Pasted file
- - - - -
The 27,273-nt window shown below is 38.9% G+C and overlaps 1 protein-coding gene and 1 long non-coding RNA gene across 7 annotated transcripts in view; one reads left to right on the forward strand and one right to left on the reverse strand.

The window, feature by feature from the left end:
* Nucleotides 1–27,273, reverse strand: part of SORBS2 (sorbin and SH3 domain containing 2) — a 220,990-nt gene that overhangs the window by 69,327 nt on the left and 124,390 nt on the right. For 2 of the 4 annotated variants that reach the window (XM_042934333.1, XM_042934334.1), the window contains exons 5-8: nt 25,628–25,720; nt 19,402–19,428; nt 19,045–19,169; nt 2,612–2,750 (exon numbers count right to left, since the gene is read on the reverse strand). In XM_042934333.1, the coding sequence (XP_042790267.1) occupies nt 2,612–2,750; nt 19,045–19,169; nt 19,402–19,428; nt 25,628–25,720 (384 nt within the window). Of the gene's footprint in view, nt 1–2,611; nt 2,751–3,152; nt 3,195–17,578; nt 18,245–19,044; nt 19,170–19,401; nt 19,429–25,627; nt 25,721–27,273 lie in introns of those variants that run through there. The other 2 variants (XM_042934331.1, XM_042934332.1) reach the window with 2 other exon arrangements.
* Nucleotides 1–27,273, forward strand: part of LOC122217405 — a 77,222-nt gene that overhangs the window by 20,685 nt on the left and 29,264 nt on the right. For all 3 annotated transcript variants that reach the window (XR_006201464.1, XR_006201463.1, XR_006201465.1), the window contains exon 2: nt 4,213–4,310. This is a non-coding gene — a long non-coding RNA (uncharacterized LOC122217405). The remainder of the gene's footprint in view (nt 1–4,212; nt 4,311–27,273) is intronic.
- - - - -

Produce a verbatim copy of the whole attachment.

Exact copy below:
The 27,273-nt window shown below is 38.9% G+C and overlaps 1 protein-coding gene and 1 long non-coding RNA gene across 7 annotated transcripts in view; one reads left to right on the forward strand and one right to left on the reverse strand.

The window, feature by feature from the left end:
* Nucleotides 1–27,273, reverse strand: part of SORBS2 (sorbin and SH3 domain containing 2) — a 220,990-nt gene that overhangs the window by 69,327 nt on the left and 124,390 nt on the right. For 2 of the 4 annotated variants that reach the window (XM_042934333.1, XM_042934334.1), the window contains exons 5-8: nt 25,628–25,720; nt 19,402–19,428; nt 19,045–19,169; nt 2,612–2,750 (exon numbers count right to left, since the gene is read on the reverse strand). In XM_042934333.1, the coding sequence (XP_042790267.1) occupies nt 2,612–2,750; nt 19,045–19,169; nt 19,402–19,428; nt 25,628–25,720 (384 nt within the window). Of the gene's footprint in view, nt 1–2,611; nt 2,751–3,152; nt 3,195–17,578; nt 18,245–19,044; nt 19,170–19,401; nt 19,429–25,627; nt 25,721–27,273 lie in introns of those variants that run through there. The other 2 variants (XM_042934331.1, XM_042934332.1) reach the window with 2 other exon arrangements.
* Nucleotides 1–27,273, forward strand: part of LOC122217405 — a 77,222-nt gene that overhangs the window by 20,685 nt on the left and 29,264 nt on the right. For all 3 annotated transcript variants that reach the window (XR_006201464.1, XR_006201463.1, XR_006201465.1), the window contains exon 2: nt 4,213–4,310. This is a non-coding gene — a long non-coding RNA (uncharacterized LOC122217405). The remainder of the gene's footprint in view (nt 1–4,212; nt 4,311–27,273) is intronic.